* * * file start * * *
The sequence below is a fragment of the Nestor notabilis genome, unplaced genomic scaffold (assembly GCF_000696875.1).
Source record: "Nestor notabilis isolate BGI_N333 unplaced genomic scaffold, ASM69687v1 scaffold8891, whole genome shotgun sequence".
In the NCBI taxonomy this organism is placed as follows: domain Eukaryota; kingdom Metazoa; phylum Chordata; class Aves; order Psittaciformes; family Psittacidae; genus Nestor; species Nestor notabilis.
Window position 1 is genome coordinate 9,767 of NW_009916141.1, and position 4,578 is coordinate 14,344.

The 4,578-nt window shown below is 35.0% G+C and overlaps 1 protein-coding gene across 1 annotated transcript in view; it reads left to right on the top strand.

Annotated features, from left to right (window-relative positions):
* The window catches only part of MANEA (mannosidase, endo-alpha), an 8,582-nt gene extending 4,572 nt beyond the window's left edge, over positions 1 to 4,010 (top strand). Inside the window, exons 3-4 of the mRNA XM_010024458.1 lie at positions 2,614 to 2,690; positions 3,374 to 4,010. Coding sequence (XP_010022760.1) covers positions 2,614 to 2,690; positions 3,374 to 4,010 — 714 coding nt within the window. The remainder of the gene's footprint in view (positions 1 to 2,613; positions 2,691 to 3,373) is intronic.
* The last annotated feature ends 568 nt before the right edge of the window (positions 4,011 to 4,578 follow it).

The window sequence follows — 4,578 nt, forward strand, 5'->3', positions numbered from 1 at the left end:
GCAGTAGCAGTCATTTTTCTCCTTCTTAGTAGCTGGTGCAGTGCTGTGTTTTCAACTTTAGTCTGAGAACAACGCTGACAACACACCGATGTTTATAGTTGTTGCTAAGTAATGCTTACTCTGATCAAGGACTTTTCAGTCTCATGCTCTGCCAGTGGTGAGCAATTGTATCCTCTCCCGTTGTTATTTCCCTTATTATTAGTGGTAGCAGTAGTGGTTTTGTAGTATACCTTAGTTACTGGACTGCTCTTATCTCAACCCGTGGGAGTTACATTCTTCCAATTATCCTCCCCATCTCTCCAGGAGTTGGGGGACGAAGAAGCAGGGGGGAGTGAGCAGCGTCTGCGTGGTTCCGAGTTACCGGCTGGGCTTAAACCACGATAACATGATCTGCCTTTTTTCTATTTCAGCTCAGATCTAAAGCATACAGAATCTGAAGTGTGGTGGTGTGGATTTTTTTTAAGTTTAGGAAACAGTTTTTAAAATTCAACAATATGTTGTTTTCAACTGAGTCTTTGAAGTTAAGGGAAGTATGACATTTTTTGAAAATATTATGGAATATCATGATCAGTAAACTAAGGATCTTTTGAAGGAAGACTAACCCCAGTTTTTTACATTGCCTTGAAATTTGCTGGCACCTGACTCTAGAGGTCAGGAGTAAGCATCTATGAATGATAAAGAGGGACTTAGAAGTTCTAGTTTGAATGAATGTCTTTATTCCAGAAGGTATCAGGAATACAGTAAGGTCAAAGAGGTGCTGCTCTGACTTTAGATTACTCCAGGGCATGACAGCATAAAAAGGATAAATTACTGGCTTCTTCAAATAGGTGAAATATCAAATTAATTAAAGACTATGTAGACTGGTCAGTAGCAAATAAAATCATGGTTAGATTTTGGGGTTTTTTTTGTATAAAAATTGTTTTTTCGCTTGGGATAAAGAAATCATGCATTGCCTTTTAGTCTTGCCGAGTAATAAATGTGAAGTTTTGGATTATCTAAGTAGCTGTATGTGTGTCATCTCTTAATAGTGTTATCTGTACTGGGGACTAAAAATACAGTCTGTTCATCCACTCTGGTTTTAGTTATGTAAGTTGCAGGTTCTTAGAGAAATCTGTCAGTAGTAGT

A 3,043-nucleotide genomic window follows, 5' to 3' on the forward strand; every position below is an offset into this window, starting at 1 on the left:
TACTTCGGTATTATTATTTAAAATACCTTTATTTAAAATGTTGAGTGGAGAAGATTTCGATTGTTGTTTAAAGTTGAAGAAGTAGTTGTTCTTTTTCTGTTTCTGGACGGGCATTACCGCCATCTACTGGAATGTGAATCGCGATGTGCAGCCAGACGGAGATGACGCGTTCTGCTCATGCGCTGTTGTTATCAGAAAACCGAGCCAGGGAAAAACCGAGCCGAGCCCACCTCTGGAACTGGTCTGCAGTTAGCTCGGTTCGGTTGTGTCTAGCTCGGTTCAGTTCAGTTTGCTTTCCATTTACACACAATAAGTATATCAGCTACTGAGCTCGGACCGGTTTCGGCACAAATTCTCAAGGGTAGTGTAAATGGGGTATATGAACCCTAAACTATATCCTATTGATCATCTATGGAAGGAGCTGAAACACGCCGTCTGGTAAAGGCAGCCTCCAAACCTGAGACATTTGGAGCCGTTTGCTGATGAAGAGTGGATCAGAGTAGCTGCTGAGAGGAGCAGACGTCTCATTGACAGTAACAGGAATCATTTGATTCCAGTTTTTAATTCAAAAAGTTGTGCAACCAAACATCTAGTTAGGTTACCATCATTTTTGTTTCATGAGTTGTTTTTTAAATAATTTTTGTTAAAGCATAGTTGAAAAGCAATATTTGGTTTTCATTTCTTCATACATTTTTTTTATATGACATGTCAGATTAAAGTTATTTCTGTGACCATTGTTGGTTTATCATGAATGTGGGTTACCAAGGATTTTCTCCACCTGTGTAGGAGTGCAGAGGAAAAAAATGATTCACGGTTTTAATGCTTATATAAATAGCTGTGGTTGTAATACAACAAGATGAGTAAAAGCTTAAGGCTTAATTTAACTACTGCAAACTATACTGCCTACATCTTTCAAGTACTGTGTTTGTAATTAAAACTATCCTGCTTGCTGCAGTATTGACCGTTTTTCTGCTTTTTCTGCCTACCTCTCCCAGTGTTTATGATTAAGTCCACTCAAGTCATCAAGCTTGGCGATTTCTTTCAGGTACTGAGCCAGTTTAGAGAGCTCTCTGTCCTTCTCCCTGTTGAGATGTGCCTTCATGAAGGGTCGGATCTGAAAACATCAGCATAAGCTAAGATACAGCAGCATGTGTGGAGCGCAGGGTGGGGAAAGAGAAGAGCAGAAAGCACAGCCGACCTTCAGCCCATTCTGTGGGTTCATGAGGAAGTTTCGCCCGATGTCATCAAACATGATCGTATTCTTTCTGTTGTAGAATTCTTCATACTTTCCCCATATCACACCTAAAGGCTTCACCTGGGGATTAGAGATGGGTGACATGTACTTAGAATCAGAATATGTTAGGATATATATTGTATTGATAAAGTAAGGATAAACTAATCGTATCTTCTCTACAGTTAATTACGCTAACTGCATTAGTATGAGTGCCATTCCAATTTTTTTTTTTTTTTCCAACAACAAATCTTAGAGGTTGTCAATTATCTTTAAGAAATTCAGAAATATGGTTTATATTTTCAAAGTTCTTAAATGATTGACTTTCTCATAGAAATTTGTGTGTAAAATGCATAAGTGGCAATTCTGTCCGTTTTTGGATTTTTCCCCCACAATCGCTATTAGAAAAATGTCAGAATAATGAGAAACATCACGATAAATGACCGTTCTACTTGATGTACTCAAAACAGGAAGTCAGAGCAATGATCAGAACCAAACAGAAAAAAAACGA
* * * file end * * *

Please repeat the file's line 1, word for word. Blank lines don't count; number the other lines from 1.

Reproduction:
The sequence below is a fragment of the Nestor notabilis genome, unplaced genomic scaffold (assembly GCF_000696875.1).